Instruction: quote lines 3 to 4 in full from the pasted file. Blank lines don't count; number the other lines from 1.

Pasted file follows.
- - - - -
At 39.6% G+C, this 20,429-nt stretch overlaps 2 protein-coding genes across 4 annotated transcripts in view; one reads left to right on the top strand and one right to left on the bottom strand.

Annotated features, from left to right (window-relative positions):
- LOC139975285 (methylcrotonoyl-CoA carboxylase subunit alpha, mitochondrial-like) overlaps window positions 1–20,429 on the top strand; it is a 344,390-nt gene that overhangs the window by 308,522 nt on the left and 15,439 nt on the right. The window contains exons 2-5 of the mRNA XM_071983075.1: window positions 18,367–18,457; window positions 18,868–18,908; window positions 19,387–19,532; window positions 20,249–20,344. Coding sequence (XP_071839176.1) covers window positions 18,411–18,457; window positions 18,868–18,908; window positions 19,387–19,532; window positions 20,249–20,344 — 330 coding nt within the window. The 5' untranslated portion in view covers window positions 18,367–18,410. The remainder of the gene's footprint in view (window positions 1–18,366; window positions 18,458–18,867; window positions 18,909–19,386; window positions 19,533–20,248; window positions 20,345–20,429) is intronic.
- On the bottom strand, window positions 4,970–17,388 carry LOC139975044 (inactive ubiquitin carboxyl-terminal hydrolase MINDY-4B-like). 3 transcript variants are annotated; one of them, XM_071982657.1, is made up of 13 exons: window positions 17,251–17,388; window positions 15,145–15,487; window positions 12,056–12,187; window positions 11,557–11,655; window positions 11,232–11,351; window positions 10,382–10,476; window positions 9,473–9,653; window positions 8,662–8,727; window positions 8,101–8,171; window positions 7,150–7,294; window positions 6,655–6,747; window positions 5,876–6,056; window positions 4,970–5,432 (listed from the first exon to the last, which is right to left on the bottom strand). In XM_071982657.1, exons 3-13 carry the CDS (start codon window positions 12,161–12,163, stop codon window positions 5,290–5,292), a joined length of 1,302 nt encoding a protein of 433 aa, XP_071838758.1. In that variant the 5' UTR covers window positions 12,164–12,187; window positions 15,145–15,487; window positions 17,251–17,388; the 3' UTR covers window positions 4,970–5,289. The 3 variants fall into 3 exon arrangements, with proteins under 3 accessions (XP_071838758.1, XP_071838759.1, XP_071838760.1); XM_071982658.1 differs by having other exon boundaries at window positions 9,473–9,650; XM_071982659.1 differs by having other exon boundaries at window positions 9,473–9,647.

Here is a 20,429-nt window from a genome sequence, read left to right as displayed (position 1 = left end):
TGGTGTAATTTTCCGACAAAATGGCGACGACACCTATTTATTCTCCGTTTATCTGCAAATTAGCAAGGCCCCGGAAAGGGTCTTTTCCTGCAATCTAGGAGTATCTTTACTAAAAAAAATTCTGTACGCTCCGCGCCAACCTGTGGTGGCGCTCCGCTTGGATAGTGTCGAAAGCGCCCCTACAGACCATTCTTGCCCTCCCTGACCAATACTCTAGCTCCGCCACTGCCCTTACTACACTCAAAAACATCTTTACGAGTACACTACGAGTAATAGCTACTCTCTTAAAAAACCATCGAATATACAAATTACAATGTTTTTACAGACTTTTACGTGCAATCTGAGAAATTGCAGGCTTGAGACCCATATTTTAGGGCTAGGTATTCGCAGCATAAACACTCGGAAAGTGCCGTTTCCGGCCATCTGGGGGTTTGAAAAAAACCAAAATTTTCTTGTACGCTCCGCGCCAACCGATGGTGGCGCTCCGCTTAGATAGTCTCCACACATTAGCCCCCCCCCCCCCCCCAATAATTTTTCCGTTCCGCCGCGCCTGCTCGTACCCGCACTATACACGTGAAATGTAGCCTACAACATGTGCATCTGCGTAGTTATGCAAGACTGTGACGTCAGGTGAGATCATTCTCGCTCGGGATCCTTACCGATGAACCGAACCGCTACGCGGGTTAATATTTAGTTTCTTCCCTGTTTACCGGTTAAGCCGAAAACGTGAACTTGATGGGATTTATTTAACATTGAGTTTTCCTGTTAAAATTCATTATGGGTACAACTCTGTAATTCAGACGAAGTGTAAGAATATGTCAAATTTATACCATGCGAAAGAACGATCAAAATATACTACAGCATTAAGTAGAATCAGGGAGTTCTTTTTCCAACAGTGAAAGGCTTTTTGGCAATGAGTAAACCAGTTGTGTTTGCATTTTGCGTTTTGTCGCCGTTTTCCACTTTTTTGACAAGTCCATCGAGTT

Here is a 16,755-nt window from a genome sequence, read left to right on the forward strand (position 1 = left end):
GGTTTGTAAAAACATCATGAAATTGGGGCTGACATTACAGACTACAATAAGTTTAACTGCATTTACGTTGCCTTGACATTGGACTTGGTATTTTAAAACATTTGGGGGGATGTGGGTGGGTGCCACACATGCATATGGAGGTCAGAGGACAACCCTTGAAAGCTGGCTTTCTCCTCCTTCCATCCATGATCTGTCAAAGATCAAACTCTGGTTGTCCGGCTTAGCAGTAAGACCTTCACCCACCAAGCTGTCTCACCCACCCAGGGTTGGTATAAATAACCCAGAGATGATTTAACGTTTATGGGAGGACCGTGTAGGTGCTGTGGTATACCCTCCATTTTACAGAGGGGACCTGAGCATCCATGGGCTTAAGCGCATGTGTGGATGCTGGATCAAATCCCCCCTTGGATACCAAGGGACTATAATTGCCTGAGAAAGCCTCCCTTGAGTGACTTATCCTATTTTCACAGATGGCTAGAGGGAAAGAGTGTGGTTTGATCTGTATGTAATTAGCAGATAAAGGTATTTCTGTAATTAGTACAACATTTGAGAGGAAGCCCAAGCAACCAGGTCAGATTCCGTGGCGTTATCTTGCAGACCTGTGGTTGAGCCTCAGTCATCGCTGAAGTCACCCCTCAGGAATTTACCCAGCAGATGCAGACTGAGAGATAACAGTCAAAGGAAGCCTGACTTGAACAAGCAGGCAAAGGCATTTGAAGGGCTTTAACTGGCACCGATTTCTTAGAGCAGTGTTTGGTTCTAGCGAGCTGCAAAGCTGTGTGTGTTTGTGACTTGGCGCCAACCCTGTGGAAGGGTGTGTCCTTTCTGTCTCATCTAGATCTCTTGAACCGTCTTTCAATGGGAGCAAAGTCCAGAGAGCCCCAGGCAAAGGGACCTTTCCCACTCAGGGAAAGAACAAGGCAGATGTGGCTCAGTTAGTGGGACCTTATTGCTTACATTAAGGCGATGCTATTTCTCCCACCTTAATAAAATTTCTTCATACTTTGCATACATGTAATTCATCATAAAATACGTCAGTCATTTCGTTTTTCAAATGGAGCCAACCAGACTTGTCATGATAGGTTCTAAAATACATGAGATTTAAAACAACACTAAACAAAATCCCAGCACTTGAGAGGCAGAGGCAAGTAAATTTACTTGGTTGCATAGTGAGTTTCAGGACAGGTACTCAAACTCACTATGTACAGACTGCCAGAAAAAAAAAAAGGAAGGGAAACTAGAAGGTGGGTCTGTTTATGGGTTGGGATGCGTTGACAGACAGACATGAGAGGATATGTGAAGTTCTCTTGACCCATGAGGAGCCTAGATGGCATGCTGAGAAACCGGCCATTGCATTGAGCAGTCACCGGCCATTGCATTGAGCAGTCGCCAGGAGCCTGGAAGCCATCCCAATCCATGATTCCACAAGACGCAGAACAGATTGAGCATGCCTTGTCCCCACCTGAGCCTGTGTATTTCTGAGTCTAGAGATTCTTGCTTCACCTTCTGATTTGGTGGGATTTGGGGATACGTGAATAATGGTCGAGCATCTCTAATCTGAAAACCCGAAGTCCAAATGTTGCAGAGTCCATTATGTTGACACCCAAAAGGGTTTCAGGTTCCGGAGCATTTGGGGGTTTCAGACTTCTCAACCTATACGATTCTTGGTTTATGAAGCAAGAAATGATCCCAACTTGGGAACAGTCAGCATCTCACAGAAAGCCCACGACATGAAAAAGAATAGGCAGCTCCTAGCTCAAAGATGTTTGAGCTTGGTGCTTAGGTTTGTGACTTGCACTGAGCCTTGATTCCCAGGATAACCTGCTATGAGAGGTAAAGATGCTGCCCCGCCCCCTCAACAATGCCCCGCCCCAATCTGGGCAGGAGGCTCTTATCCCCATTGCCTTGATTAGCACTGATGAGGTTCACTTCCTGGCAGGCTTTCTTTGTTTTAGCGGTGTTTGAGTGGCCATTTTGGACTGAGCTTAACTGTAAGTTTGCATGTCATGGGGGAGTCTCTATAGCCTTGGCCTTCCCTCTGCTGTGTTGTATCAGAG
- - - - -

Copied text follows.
- LOC139975285 (methylcrotonoyl-CoA carboxylase subunit alpha, mitochondrial-like) overlaps window positions 1–20,429 on the top strand; it is a 344,390-nt gene that overhangs the window by 308,522 nt on the left and 15,439 nt on the right. The window contains exons 2-5 of the mRNA XM_071983075.1: window positions 18,367–18,457; window positions 18,868–18,908; window positions 19,387–19,532; window positions 20,249–20,344. Coding sequence (XP_071839176.1) covers window positions 18,411–18,457; window positions 18,868–18,908; window positions 19,387–19,532; window positions 20,249–20,344 — 330 coding nt within the window. The 5' untranslated portion in view covers window positions 18,367–18,410. The remainder of the gene's footprint in view (window positions 1–18,366; window positions 18,458–18,867; window positions 18,909–19,386; window positions 19,533–20,248; window positions 20,345–20,429) is intronic.
- On the bottom strand, window positions 4,970–17,388 carry LOC139975044 (inactive ubiquitin carboxyl-terminal hydrolase MINDY-4B-like). 3 transcript variants are annotated; one of them, XM_071982657.1, is made up of 13 exons: window positions 17,251–17,388; window positions 15,145–15,487; window positions 12,056–12,187; window positions 11,557–11,655; window positions 11,232–11,351; window positions 10,382–10,476; window positions 9,473–9,653; window positions 8,662–8,727; window positions 8,101–8,171; window positions 7,150–7,294; window positions 6,655–6,747; window positions 5,876–6,056; window positions 4,970–5,432 (listed from the first exon to the last, which is right to left on the bottom strand). In XM_071982657.1, exons 3-13 carry the CDS (start codon window positions 12,161–12,163, stop codon window positions 5,290–5,292), a joined length of 1,302 nt encoding a protein of 433 aa, XP_071838758.1. In that variant the 5' UTR covers window positions 12,164–12,187; window positions 15,145–15,487; window positions 17,251–17,388; the 3' UTR covers window positions 4,970–5,289. The 3 variants fall into 3 exon arrangements, with proteins under 3 accessions (XP_071838758.1, XP_071838759.1, XP_071838760.1); XM_071982658.1 differs by having other exon boundaries at window positions 9,473–9,650; XM_071982659.1 differs by having other exon boundaries at window positions 9,473–9,647.